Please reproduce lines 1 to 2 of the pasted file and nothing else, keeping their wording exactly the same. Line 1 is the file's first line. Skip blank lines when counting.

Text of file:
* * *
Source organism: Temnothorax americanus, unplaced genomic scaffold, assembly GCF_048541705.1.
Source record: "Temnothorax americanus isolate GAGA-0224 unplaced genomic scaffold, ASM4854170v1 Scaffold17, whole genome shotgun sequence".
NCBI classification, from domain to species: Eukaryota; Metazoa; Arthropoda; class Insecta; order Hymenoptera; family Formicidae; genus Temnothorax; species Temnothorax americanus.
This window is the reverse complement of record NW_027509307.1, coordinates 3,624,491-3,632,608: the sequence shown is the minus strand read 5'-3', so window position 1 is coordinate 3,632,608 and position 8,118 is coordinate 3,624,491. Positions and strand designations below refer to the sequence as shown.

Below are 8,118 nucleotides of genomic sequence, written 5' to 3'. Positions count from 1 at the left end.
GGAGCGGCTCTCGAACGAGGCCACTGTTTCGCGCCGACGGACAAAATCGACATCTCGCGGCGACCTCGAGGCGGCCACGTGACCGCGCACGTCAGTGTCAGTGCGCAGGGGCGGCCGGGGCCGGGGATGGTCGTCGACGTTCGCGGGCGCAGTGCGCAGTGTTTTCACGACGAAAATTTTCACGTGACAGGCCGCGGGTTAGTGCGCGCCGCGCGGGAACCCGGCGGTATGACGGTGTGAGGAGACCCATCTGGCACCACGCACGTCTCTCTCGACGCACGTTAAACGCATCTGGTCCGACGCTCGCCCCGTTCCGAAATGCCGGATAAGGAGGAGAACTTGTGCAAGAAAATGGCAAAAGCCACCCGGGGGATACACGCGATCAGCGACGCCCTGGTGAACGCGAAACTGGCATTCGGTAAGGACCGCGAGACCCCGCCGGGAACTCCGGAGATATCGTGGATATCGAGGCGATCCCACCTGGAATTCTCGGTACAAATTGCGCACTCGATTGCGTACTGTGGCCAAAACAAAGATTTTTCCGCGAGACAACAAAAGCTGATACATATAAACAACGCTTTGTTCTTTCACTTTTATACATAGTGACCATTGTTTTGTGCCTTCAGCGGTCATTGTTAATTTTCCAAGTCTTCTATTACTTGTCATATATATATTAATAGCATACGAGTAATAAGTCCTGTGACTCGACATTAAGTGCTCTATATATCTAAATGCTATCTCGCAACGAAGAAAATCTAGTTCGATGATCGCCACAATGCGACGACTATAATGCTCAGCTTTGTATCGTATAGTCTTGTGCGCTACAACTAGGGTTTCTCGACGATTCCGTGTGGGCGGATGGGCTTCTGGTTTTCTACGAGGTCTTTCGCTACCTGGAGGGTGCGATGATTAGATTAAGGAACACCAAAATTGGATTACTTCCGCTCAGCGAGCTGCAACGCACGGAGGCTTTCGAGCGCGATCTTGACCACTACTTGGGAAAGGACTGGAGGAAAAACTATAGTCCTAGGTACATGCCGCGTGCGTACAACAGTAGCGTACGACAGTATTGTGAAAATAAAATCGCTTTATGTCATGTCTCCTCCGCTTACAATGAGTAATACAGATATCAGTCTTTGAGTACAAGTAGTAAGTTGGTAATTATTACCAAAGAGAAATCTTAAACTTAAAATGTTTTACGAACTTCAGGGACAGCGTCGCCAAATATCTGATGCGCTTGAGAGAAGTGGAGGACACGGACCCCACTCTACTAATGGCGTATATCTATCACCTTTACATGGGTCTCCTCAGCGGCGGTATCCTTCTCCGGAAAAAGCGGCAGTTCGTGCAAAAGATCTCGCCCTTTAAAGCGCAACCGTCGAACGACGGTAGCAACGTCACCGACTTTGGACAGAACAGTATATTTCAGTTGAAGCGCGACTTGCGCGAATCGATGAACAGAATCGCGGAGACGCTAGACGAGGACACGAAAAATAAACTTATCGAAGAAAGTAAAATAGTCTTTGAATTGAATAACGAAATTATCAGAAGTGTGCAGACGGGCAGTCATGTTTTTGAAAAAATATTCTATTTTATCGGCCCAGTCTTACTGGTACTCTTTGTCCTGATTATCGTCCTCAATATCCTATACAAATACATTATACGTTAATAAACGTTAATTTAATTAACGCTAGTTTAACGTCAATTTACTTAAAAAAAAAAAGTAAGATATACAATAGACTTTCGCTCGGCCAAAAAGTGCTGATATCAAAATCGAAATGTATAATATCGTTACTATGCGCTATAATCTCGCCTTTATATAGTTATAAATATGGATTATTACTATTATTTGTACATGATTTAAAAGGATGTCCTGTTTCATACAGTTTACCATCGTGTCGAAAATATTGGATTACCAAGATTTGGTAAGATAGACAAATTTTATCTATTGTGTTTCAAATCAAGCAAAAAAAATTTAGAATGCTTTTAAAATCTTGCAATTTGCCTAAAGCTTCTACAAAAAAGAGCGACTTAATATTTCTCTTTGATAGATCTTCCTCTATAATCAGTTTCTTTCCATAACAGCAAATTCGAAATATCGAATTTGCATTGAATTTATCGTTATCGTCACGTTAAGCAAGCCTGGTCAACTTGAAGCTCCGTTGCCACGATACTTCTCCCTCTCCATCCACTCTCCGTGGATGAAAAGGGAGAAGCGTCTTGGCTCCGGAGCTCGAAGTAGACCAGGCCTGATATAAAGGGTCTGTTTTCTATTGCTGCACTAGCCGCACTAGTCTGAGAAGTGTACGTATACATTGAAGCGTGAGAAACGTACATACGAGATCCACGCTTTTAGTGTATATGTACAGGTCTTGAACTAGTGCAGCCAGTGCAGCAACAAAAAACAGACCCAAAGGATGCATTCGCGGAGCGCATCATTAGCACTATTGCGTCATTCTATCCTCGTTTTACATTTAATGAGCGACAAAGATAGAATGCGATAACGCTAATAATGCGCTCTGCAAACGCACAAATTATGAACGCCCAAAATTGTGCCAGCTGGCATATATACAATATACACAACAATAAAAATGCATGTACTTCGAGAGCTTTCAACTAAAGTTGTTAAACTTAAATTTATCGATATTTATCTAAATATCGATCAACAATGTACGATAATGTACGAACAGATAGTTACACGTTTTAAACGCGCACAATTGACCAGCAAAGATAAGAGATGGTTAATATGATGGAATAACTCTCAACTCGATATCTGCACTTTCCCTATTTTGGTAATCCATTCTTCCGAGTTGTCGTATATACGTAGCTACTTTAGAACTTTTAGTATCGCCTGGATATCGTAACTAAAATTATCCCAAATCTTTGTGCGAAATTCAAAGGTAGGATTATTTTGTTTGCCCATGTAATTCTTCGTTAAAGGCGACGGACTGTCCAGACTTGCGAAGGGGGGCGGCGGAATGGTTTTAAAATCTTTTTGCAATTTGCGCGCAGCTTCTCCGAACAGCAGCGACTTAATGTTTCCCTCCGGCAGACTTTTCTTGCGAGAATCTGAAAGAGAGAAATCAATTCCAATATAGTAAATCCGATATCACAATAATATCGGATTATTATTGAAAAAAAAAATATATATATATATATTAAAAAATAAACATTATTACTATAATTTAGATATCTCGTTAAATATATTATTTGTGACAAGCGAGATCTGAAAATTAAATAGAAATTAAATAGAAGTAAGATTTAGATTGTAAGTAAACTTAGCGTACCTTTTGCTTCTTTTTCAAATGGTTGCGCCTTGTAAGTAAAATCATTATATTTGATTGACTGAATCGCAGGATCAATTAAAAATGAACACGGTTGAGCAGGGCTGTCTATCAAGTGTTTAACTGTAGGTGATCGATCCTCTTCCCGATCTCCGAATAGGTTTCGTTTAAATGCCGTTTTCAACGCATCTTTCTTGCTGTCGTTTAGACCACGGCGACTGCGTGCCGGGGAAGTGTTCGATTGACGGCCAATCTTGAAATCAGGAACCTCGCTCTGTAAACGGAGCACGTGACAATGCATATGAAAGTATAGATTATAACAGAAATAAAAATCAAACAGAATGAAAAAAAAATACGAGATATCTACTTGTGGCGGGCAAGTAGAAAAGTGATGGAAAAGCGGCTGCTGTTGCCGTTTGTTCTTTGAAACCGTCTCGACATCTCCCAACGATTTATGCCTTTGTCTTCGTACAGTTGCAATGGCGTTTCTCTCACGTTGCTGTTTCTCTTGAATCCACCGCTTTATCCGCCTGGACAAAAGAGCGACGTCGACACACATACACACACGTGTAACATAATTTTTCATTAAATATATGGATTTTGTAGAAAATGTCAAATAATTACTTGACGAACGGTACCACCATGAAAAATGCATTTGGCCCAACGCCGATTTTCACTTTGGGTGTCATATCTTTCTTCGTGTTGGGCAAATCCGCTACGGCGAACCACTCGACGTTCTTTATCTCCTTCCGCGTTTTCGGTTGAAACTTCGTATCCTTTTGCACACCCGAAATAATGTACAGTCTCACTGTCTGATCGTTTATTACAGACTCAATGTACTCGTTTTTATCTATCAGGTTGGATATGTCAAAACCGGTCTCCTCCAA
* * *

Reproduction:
Source organism: Temnothorax americanus, unplaced genomic scaffold, assembly GCF_048541705.1.
Source record: "Temnothorax americanus isolate GAGA-0224 unplaced genomic scaffold, ASM4854170v1 Scaffold17, whole genome shotgun sequence".